Insider: Inman reports $1,500 for legal defense

Beth LeBlanc Craig Mauger
The Detroit News

State Rep. Larry Inman spent $1,500 from July 1 to Sept. 30 to pay for his defense on charges of attempted bribery, attempted extortion and lying to the Federal Bureau of Investigation.

The Traverse City-area Republican, who was acquitted Tuesday of lying to the FBI, used personal money to pay the $1,500 to his lawyer Chris Cooke, according to a legal defense fund report he filed Friday with the Secretary of State Jocelyn Benson’s office.

Rep. Larry Inman, left, and his attorney, Chris Cooke, answer questions on Wednesday, Dec. 4, 2019, after the second day of Inman's trial in Grand Rapids.

Lawmakers must file a Legal Defense Fund Statement of Organization within 10 days of making an initial expenditure for their defense.

Inman didn’t file his until Friday, even though his statement of organization and quarterly transaction reports were due much earlier.

The delay in filing a statement of organization carries a fee of $300 while delayed quarterly reports due July 25 and Oct. 25 each carry a $1,000 fine, according to a notice sent to Inman by the Secretary of State.

Benson's office still is determining whether those fines will be assessed, according to spokesman Mike Doyle. 

A federal jury Tuesday acquitted Inman on a charge of lying to the FBI. Two other charges of attempted bribery and attempted extortion resulted in a hung jury.

Prosecutors alleged Inman sought campaign donations from labor unions in exchange for a controversial vote that would repeal a Michigan law requiring union-level wages for state construction jobs. The unions opposed the repeal, but the Williamsburg Republican eventually voted to approve the repeal.

Lewis to keynote Lansing luncheon

U.S. Rep. John Lewis will be the keynote speaker for the Dr. Martin Luther King Jr. Holiday Luncheon in Lansing.

The civil rights leader and Georgia Democrat who worked with King during the 1960s civil rights movement and helped organize the “Bloody Sunday” protest in Selma, Alabama, will speak at the Jan. 20 luncheon, according to a statement announcing the visit.

A Lansing delegation organized by the Dr. Martin Luther King Jr. Commission of Mid-Michigan delivered the invitation to Lewis’ D.C. office in person to secure Lewis' attendance at the event’s 35th anniversary.

“John Lewis is an icon of the civil rights movement,” Commission Chairwoman Elaine Hardy said in a statement. “This is a once-in-a-lifetime opportunity to hear from someone whose work advanced the civil rights and social justice in our country for the past six decades, many times putting his own life at risk.”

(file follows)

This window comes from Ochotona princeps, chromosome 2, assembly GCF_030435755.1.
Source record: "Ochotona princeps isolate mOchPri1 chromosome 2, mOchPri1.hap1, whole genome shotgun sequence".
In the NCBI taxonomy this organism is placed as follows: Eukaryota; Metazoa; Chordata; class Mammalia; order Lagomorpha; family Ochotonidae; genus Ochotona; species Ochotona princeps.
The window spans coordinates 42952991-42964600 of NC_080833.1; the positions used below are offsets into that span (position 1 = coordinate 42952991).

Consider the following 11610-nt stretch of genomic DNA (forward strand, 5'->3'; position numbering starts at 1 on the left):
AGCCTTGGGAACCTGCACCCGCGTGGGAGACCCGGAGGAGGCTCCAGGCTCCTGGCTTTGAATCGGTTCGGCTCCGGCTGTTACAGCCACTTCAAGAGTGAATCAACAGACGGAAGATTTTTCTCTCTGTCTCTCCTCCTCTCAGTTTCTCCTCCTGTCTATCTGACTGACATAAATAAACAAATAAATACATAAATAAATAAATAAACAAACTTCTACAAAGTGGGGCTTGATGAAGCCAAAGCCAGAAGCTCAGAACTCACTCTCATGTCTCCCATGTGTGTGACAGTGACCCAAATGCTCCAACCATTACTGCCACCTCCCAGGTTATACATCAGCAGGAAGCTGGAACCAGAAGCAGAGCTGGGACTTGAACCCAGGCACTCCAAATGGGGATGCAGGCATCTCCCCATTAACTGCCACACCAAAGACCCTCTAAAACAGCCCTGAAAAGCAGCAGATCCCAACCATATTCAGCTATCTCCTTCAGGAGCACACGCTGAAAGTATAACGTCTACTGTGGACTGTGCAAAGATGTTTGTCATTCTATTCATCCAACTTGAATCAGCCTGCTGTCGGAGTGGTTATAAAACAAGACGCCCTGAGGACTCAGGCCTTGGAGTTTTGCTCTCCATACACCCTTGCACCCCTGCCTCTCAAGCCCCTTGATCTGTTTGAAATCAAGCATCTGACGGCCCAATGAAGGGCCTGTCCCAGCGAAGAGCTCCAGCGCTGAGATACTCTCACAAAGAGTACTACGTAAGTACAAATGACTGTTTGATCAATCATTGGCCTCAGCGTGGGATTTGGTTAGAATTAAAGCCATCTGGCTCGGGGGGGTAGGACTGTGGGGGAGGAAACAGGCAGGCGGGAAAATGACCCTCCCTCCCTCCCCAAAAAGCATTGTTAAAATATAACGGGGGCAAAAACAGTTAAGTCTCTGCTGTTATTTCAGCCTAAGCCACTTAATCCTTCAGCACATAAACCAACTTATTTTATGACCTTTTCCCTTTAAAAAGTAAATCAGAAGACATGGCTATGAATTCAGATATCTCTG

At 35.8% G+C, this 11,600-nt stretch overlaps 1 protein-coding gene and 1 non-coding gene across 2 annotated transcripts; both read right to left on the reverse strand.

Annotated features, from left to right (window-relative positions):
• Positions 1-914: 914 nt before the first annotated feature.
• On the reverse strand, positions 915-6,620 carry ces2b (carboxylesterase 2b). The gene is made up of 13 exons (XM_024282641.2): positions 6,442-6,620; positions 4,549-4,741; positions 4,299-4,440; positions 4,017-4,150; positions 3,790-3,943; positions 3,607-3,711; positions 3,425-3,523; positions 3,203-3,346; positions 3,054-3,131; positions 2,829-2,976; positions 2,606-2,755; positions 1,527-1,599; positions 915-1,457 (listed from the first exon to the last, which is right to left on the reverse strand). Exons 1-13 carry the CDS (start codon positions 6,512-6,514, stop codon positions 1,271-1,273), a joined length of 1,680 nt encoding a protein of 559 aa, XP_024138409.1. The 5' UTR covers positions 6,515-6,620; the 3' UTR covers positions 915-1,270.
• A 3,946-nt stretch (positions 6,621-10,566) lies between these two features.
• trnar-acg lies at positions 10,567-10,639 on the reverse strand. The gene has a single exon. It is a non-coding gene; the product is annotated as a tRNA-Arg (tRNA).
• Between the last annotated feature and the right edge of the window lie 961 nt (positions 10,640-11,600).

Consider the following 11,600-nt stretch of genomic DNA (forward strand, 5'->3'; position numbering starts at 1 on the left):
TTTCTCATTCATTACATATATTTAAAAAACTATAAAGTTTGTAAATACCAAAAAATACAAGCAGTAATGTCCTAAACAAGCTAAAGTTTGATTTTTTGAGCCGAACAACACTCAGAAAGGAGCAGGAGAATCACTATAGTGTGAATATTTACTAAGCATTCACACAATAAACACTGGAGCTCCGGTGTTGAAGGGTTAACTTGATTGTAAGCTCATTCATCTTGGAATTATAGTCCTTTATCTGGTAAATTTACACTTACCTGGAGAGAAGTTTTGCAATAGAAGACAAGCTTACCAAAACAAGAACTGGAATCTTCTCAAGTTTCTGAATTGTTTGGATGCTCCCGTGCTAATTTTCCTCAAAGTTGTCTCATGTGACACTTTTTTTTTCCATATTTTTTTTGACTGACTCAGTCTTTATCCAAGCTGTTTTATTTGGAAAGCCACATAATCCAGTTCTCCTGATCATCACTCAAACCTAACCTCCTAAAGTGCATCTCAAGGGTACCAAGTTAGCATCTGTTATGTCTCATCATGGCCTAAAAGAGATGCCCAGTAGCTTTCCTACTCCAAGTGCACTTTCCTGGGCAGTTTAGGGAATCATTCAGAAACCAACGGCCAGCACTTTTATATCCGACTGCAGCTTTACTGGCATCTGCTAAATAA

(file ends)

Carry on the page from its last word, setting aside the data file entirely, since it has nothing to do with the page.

Tickets to the Jan. 20 luncheon at the Lansing Center cost $50 per person and can be purchased at Lansing City Hall or the East Lansing Hannah Community Center.

Dem launches Supreme Court bid

Democrat Elizabeth Welch, a Grand Rapids-area attorney who's focused on employment law, is running for the Michigan Supreme Court in 2020.

Two seats on the state's high court are expected to be on the ballot next year, and control of the state's high court will hang in the balance. Republican-nominated justices currently hold a 4-3 majority. However, no GOP-nominated incumbent will be in the race in 2020.

Elizabeth Welch, a Grand Rapids area attorney, recently launched a campaign for the Michigan Supreme Court.

One of the seats up for election in 2020 currently belongs to Chief Justice Bridget Mary McCormack, who was nominated by Democrats and can run for re-election. The other belongs to Stephen Markman, a GOP-nominated justice who's retiring.

In a Wednesday interview, Welch said her intention is to run alongside McCormack as the Democratic nominees for the two seats. Welch said she had been asked to consider running for the Michigan Supreme Court.

"Sometimes, the timing just aligns," she said.

Welch officially formed a campaign committee on Dec. 2. She's also launched a campaign website.

"Elizabeth is a mother, dedicated public servant and a fighter for justice," the website says. "A bridge builder and a fierce advocate, Elizabeth is ready to bring her diverse experience to the highest court in our state. We hope you will join us as we seek justice for all."

Welch said in her legal work, she's primarily represented small businesses and nonprofits.

According to the website for her legal practice, Welch is a trustee for the Steelcase Foundation, a board member of the Michigan League of Conservation Voter and vice president of the board of education for East Grand Rapids Public Schools. Welch was a delegate to the 2016 Democratic National Convention.

Former Michigan Democratic Party Chairman Brandon Dillon posted on social media that Welch's candidacy was "great news."